Cancer survivor, veteran gets new roof | Free News

Ten years ago, Jonathan Cox, owner of Cox Roofing, discovered he was cancer-free. After organizing a giveaway through his company to replace a veteran’s roof, the winning veteran was also a cancer survivor. It was pure coincidence when Cox chose John Moorman’s name from a hat for his company’s inaugural rooftop giveaway. About 20-30 veterans were entered for the draw.

“It was unbelievable when we told him he had won,” said Cox. “After spending more time with him and getting to know him better, we think he really deserves the donation.”

Moorman, a Vietnam War veteran and resident of Laurel, served from 1972-75 and was stationed near the Gulf of Tonkin. Moorman started at the age of 14 and now works six days a week at A-1 Tire. He has lived here for 10 years in his current house on Bush Dairy Road.

“When I’m not at work, I go to the doctor’s office,” Moorman said.

Moorman is currently undergoing chemotherapy, immunotherapy and regularly visits the doctor to treat his lung cancer. After undergoing treatment for a year and a half, the doctors found another tumor that appeared aggressive.

Cox knew something was wrong when he was working on a roof with his father 10 years ago. His side ached and he developed a fever and nausea. He could barely get through the work and often had to lie on his side to help with the pain.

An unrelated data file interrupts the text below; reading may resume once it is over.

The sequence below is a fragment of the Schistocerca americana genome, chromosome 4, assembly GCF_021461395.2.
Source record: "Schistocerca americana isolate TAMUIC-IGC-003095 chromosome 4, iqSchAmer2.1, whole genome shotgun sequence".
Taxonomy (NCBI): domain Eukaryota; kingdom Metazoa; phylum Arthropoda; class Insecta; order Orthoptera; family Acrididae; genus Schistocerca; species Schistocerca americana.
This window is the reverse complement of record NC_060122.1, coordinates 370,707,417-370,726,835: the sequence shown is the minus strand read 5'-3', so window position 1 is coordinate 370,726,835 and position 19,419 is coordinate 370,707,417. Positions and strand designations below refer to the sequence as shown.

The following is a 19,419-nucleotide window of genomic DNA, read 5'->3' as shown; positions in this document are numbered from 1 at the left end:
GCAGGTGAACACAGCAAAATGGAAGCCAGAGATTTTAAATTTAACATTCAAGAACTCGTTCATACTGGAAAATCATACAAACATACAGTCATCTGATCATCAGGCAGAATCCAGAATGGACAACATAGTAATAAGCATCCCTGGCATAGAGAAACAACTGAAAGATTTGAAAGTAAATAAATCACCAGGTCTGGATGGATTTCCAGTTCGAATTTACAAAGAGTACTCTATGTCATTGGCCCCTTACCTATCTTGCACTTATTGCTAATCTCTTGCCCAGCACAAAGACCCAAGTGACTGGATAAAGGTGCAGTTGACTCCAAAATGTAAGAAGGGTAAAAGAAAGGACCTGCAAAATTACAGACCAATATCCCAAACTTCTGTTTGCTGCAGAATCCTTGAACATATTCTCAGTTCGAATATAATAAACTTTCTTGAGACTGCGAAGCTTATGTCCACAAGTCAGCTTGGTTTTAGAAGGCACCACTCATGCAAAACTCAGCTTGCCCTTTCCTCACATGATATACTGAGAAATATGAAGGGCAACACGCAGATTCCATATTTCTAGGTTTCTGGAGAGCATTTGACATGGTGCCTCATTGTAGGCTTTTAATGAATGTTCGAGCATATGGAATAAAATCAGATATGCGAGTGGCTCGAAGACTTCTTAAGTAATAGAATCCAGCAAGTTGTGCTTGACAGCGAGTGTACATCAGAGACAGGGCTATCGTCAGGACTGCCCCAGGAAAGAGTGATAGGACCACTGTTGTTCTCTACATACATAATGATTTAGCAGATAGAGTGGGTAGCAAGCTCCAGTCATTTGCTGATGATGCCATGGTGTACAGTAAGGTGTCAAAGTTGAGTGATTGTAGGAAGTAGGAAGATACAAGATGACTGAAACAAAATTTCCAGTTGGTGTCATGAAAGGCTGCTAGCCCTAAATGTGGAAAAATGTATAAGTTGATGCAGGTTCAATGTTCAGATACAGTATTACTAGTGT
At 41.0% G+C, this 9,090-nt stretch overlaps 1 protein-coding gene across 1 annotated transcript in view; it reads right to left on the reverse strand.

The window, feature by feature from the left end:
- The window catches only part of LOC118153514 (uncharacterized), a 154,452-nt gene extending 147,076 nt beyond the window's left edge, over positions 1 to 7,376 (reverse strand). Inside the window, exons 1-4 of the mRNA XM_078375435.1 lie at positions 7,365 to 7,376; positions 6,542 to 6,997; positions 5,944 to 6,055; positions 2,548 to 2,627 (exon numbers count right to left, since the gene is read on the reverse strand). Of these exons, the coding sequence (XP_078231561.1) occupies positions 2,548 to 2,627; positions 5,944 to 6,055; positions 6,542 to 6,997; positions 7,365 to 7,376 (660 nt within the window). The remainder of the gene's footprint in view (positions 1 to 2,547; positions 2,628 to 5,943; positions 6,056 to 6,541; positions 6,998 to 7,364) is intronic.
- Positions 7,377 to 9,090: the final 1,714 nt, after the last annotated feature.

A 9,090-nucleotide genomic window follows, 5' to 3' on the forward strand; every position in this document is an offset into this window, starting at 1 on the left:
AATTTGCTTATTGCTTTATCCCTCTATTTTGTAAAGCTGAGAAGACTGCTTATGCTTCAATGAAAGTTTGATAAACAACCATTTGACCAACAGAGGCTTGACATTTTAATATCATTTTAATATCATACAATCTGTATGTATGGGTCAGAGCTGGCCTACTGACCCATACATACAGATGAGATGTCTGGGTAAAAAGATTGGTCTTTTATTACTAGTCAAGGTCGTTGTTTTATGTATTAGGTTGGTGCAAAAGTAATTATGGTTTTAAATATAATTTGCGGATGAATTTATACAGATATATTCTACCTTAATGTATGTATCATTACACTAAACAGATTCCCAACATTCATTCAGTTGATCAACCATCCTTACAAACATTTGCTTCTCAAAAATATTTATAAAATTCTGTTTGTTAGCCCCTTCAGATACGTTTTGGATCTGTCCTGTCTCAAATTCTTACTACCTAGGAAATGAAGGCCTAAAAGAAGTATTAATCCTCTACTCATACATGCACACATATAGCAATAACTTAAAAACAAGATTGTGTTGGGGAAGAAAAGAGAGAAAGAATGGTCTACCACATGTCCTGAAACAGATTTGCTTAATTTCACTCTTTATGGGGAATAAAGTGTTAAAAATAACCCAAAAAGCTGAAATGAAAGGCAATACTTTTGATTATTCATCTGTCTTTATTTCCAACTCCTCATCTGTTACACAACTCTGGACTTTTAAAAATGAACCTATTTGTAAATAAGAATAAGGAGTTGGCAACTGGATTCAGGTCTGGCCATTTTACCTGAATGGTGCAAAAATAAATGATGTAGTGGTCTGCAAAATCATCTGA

“My wife kept telling me to go to the doctor,” Cox said.

He eventually passed out after experiencing pain in his side and discovered he had cancer in his appendix. He underwent treatment and chemotherapy, and was cancer-free a year after the birth of his first child.

Moorman’s roof had been leaking for several years and he couldn’t get the insurance company to cover the cost of a new roof. He then suffered some storm damage.

“I would just patch it every time it started leaking,” Moorman said. “I couldn’t afford to buy a new roof.”

Cox Roofing wanted to give back to the community after building his business over 16 years and having great success. Wanting to help someone in need, he started his inaugural roof giveaway, each year selecting a veteran, health worker, law enforcement or emergency worker in need of a new roof.

“The work we’ve done here today could cost between $6,000 and $8,000,” Cox said.

For Moorman, he has to deal with frequent out-of-pocket payments and hospital trips, making it difficult to repair his roof.

When the company told Moorman that he had won the giveaway, Moorman collapsed and cried, Cox said.

“He told us he had never won anything,” Cox said. “It was incredible to see his reaction and give him this.”

Cam Bonelli is a reporter and photojournalist for the Laurel Leader-Call. Follow them on Twitter @Cambonelli or contact them by email at [email protected]

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